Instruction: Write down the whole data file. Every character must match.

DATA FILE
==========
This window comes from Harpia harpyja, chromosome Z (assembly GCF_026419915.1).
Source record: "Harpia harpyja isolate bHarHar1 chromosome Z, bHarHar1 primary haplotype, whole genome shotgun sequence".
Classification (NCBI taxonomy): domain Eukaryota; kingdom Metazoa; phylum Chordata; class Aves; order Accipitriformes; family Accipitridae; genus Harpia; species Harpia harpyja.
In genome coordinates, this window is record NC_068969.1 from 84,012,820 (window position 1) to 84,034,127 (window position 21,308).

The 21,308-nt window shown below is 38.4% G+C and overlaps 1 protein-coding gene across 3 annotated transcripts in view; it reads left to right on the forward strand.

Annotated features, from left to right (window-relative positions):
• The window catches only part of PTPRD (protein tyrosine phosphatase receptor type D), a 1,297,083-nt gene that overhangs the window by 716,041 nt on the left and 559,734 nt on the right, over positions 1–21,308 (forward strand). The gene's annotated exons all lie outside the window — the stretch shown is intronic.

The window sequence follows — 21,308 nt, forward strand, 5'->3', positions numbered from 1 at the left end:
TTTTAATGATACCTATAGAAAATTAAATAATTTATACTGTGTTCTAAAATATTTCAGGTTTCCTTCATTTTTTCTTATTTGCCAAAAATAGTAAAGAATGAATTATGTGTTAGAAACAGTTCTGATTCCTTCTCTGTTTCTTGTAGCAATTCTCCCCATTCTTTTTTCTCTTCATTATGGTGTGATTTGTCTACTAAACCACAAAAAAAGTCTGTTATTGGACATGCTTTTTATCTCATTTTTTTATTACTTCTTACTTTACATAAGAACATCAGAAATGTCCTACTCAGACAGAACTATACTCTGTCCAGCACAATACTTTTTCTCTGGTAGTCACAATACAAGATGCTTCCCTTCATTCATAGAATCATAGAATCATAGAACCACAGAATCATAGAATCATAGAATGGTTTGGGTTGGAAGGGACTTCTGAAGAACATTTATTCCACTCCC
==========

This window comes from Harpia harpyja, chromosome Z (assembly GCF_026419915.1).
Source record: "Harpia harpyja isolate bHarHar1 chromosome Z, bHarHar1 primary haplotype, whole genome shotgun sequence".
Classification (NCBI taxonomy): domain Eukaryota; kingdom Metazoa; phylum Chordata; class Aves; order Accipitriformes; family Accipitridae; genus Harpia; species Harpia harpyja.
In genome coordinates, this window is record NC_068969.1 from 84,012,820 (window position 1) to 84,034,127 (window position 21,308).

The 21,308-nt window shown below is 38.4% G+C and overlaps 1 protein-coding gene across 3 annotated transcripts in view; it reads left to right on the forward strand.

Annotated features, from left to right (window-relative positions):
• The window catches only part of PTPRD (protein tyrosine phosphatase receptor type D), a 1,297,083-nt gene that overhangs the window by 716,041 nt on the left and 559,734 nt on the right, over positions 1–21,308 (forward strand). The gene's annotated exons all lie outside the window — the stretch shown is intronic.

The window sequence follows — 21,308 nt, forward strand, 5'->3', positions numbered from 1 at the left end:
TTTTAATGATACCTATAGAAAATTAAATAATTTATACTGTGTTCTAAAATATTTCAGGTTTCCTTCATTTTTTCTTATTTGCCAAAAATAGTAAAGAATGAATTATGTGTTAGAAACAGTTCTGATTCCTTCTCTGTTTCTTGTAGCAATTCTCCCCATTCTTTTTTCTCTTCATTATGGTGTGATTTGTCTACTAAACCACAAAAAAAGTCTGTTATTGGACATGCTTTTTATCTCATTTTTTTATTACTTCTTACTTTACATAAGAACATCAGAAATGTCCTACTCAGACAGAACTATACTCTGTCCAGCACAATACTTTTTCTCTGGTAGTCACAATACAAGATGCTTCCCTTCATTCATAGAATCATAGAATCATAGAACCACAGAATCATAGAATCATAGAATGGTTTGGGTTGGAAGGGACTTCTGAAGAACATTTATTCCACTCCC